I possess a small stack of letters and post cards I hold dear, all the more today, because the sender has just died. Maeve Binchy was, as many around the globe know, a wonderful Irish author. The web is full of obituaries. If you read them, you will find many accounts of how friendly and warm she was, and how she loved to meet people all over the world. Maeve Binchy was famous, yes, but she was extremely interested in all kinds of people and liked to know about them. She was my pen pal, of sorts, for the past decade.
On a whim, nine plus years ago, I wrote a letter to Maeve. In it, I explained how I had been born in Dublin at St. Patrick's Home, and how even decades later, the stigma of an unwed pregnancy prevented my birth mother from wanting a relationship with me. (If you'd like the full story on my Irish origins, read my post from 3-29-2012.) I told Maeve that her earlier books gave me a glimpse of what life would have been like for my birth mother in 1960s Ireland, and I thanked her for helping me visit a little of my own history. I mailed the letter, in care of her agent, and I figured that was that. A fan letter? What grown up person writes those? And I knew Maeve must receive hundreds of letters regularly so mine would likely get lost in the shuffle.
Imagine my surprise when I received a reply from Maeve! She thanked me for writing and said how my story was of interest to her, and could I please write her back at her home address? She did, in fact, receive hundreds of letters and so posting to her home in Dalkey would simplify things. I was dumbfounded. Surely she was simply being polite, as she would be to any fan, and I probably shouldn't bother her. So, I did not immediately write back.
Even more unbelievably, letter number two from Maeve arrived, stating that she really would like me to write back. I did write again, and so did she, and it was wonderful. Maeve was the same age as my birth mother and she told me that when I was born, there was an almost hysterical fear of unwed pregnancy in Ireland. Her insights on Dublin at the time of my birth were precious to me.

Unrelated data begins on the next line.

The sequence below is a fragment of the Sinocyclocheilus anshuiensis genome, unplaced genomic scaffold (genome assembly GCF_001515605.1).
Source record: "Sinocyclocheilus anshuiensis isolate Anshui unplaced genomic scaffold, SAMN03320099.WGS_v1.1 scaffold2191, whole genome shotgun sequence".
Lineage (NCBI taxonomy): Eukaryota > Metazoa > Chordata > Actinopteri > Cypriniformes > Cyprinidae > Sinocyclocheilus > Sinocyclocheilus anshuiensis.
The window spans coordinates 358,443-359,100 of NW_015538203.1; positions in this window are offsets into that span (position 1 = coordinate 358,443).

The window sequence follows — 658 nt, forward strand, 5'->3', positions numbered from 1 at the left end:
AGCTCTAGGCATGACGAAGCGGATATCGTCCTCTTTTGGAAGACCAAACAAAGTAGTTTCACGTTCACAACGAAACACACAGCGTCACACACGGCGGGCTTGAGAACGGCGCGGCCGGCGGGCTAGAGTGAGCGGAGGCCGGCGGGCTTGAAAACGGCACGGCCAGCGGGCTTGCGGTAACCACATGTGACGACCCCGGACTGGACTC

We kept up this correspondence over the years and it was such a gift. Maeve was interested in all sorts of topics, including what other authors I enjoyed reading, and she would tell me when her newest books were due to hit the shelves in the US. She wrote on lovely post cards which she would slip into an envelope. The postcards themselves were shots of her latest book covers, so for her last several novels, I got to see the artwork before anyone here could buy the books!
Last year, I travelled to Ireland with my family. Maeve wanted to meet me when I got over there and she gave me her email address and cell phone number so we could coordinate once I was in Dublin. (Yes, okay, the starstruck teenager in me was thinking, "Seriously?? I have Maeve Binchy's cell phone number?") By this time, Maeve had been quite ill with heart trouble. She'd been in and out of the hospital recently, and sadly was in the hospital again during my trip. While she could not have visitors, she could chat on the phone and we arranged that she would call one afternoon. My family and I were walking around the beautiful gardens at Powerscourt when Maeve phoned.
What a glorious afternoon! The two of us talked and laughed like old friends, a testament to Maeve's generosity of spirit and the fact that both us us are TALKERS. She was a very upbeat, sunny person. She had long ago given up Catholicism and a belief in God, so for her, life was fleeting and should be lived to it's fullest. That afternoon she told me that her love of eating buttery baked goods no doubt contributed to her heart condition but that she had truly enjoyed her life. Her only regret now was that ill health kept her from travelling and meeting new people. "Next time you come over here, we will meet and have a grand time," Maeve told me.
My heart goes out to her husband, Gordon, who has lost his best friend. And I am sad that I will not spend many grand visits with Maeve.